Back to Yemen!
Sanaa Travel Blog› entry 1 of 1 › view all entries
November 15th, 2009 – by: nadiahissin
And here I am in Yemen. Sana'a to be exact. Again!
This is so surreal. Never in a million years would I have imagined my job would take me to such an old city.
The Ancient Romans are said to have called Yemen "Happy Arabia" because of the lucrative spice trade (and, therefore, lots of happy rich people, thank you Wikipedia). It hosts a lot of ancient history, culture and architecture, such as the Mud skyscraper city:
It's cold in Yemen. Nowhere near Canada cold, but definitely enough to make you shiver-currently 14 degrees at night (clearly, I can't take cold anymore).I'm so glad I'm one of those "just in case" packers, and have a simple jacket and pashmina. I'm still f*&%$# cold, but they'll do.
The Quebecois say "Il Frette"; not sure of the exact translation, but "damn it's cold" is good enough.
And it's hard to breathe. We're at a higher altitude than back home (hello, Mountains..), and I'm breathless without having done anything. Did you know that athletes..
The people are lovely, at least the ones at work. The driver who picked me up from the airport put on some Yemeni music, and talked about how all Arabs came from Yemen, "even before Islam" was introduced in the city.
The city is..chaotic..I don't want to be insulting, but the best way to give you a visual is to say it's as if it's gone through a war. The downtown core is probably the worst; there are no traffic lights, and our car was almost smashed into by cars on either end of the intersection-people just go for it.
As my coworker's friend wrote in a short article on Yemeni Traffic/Road signs:
"Red: Be careful, people high on Kat are crossing".
Orange: Get Ready to run over the first clueless person still crossing the road
And that's just how it is.
If you're interested, the magazine is http://www.yoomag.com
FYI, Kat is made from a flowering plant, and is used as a stimulant, although it is banned in the U.A.E, as it is a narcotic.; it is classified by the WHO as a "Drug of Abuse".
And the buildings! Short two to five story buildings, that seem to have been abandoned, as if someone was going to knock it down and then changed their mind. The top stories are empty, and completely gutted out, while the ground level is overrun with makeshift stores, selling everything from tires to the mosaic windwos they're well known for.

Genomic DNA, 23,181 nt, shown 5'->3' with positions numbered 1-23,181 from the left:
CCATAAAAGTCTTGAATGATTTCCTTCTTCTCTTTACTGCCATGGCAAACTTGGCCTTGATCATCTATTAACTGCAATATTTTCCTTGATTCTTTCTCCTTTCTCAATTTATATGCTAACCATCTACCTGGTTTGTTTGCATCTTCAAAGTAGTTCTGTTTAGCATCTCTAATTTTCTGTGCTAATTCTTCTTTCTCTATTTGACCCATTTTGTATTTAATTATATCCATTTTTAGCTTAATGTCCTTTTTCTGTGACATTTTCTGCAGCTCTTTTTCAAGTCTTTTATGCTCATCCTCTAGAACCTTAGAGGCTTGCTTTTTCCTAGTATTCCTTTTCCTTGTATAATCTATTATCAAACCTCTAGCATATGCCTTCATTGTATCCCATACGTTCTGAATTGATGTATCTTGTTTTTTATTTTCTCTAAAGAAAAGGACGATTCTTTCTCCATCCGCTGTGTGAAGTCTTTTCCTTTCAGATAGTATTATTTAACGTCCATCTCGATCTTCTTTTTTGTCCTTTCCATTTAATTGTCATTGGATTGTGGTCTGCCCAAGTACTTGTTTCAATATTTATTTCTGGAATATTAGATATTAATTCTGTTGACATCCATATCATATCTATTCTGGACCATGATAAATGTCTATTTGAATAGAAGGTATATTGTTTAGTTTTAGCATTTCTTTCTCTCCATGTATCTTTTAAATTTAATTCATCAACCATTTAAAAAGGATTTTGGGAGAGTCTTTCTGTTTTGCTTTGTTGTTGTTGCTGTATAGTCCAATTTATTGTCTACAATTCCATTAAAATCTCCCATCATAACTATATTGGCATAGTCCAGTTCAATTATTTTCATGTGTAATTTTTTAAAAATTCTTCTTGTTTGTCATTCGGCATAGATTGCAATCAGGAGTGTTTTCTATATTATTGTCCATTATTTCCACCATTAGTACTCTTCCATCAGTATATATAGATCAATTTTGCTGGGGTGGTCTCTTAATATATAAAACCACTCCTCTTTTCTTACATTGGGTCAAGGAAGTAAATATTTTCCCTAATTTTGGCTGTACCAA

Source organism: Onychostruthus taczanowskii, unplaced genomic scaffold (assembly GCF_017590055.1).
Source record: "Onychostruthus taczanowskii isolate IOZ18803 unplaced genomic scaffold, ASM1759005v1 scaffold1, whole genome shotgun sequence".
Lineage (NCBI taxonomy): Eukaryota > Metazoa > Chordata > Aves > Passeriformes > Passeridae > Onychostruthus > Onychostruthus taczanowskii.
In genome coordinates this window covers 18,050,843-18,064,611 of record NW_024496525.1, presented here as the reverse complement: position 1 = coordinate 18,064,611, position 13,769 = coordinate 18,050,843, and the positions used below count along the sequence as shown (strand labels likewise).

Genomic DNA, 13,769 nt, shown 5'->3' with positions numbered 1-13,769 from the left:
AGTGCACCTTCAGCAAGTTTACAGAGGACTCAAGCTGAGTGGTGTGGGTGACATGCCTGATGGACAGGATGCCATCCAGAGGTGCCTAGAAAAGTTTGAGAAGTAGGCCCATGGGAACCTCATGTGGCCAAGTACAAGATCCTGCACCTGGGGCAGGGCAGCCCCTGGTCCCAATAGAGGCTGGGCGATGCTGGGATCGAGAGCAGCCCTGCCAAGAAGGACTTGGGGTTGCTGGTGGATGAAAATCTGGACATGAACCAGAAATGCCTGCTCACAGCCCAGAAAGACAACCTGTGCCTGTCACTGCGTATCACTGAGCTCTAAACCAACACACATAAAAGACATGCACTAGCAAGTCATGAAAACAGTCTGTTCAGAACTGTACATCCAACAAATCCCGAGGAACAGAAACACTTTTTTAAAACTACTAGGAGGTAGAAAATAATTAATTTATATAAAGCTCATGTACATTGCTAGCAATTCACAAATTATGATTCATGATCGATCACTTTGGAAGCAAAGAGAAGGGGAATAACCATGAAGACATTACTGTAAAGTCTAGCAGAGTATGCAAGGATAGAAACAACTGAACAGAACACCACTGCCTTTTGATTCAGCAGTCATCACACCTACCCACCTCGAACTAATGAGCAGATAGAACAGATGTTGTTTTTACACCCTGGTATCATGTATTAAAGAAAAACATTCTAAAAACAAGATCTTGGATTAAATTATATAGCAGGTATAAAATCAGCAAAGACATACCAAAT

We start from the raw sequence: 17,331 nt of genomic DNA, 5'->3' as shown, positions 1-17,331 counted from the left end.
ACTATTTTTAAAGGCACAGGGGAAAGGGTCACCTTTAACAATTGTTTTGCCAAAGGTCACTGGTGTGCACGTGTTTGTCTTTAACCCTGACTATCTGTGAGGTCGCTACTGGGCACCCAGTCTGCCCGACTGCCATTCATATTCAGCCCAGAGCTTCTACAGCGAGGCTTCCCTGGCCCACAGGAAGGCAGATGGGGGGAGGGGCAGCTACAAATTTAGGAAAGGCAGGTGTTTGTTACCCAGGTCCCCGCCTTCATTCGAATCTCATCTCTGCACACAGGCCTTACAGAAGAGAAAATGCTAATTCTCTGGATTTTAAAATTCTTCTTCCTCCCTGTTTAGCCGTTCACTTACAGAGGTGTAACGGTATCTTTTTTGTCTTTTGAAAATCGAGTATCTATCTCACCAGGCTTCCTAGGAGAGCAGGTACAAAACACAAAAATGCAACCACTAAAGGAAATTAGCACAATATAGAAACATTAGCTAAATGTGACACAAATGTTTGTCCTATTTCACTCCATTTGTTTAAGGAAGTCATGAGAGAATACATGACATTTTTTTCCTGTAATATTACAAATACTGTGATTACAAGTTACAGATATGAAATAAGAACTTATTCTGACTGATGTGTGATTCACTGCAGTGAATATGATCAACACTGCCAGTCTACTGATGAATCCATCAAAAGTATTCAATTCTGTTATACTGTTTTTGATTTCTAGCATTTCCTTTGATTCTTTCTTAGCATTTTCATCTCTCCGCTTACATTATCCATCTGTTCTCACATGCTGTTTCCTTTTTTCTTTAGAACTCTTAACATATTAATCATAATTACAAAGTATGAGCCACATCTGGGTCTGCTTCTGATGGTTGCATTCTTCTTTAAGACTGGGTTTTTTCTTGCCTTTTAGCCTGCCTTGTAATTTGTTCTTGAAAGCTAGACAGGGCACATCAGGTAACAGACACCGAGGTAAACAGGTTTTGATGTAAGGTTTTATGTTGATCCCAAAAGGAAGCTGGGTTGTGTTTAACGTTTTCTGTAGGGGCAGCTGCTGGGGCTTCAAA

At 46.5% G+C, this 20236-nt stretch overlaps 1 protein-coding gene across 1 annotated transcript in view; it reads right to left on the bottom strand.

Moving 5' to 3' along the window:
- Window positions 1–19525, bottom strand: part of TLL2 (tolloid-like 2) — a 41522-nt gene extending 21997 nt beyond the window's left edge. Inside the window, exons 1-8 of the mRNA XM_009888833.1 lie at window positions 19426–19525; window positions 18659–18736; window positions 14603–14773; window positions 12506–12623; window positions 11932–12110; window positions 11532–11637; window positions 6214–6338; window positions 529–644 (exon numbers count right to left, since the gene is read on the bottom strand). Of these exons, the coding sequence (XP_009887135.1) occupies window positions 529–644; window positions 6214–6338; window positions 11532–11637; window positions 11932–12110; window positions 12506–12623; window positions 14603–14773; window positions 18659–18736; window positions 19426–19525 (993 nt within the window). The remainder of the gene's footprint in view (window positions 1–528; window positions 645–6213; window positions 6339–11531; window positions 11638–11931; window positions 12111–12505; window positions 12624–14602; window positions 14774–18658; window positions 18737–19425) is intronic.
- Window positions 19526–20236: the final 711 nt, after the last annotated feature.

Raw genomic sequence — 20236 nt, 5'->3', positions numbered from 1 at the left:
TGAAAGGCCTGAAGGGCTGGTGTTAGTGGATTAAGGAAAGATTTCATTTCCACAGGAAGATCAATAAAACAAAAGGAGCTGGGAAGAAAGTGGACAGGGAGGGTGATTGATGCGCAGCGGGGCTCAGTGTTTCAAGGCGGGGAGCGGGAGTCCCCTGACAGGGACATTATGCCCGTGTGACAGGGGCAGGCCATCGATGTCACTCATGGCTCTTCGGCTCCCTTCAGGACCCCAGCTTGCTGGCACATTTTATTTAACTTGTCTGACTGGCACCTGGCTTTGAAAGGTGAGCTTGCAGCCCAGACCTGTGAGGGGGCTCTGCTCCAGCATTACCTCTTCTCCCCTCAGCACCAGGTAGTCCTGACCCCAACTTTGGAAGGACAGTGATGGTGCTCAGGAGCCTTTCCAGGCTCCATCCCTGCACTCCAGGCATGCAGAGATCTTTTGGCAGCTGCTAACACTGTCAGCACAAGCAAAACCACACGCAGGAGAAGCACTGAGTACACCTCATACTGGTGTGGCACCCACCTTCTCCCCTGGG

At least, they've retained their beautiful old architecture, and not gone for the shiny, new and expensive a La Abu Dhabi and Dubai.
I've got a view of the beautiful rocky mountains, and the city beneath me . I'll be putting up pics as soon I get to my other laptop. This one is ready to die.
The last time I visited, the gals at the office were trying to convince me it was safe to go to Bab al Yemen, which is...the very next day a Korean diplomat was blown up; I forget who took responsibility for it. According to Guy, the security consultant for Yemen:
"You've got Al Qaida, and you've got the Tribes". If the tribes get you, you'll be a political prisoner, and they'll switch you for someone. If Al Qaeda gets you, your head's coming off".
Welcome to Yemen!
That didn't deter me from going out twice, to take photos, have coffee with the girls, etc. I didn't go to Baba al Yemen though. I wasn't allowed out of the compound after the bombing, and I didn't have the appropriate attire anyway.
I don't have to cover up here, which is good. It's bad enough having to wear layers in Canadian weather, I *hate* feeling restricted. Still, long sleeved shirts, jeans and a pashmina don't prevent people from looking at you. I"m not sure why. It's the same in Abs Dabs anyway.
More on Kat from a really interesting travel blog:
Ireally didn't want ot write this blog without putting in a bit of history, but Wikipedia does it so well! http://en.wikipedia.org/wiki/History_of_Yemen
Tomorrow, my coworkers are taking me to a party so I can see how Yemeni girls have fun ;)
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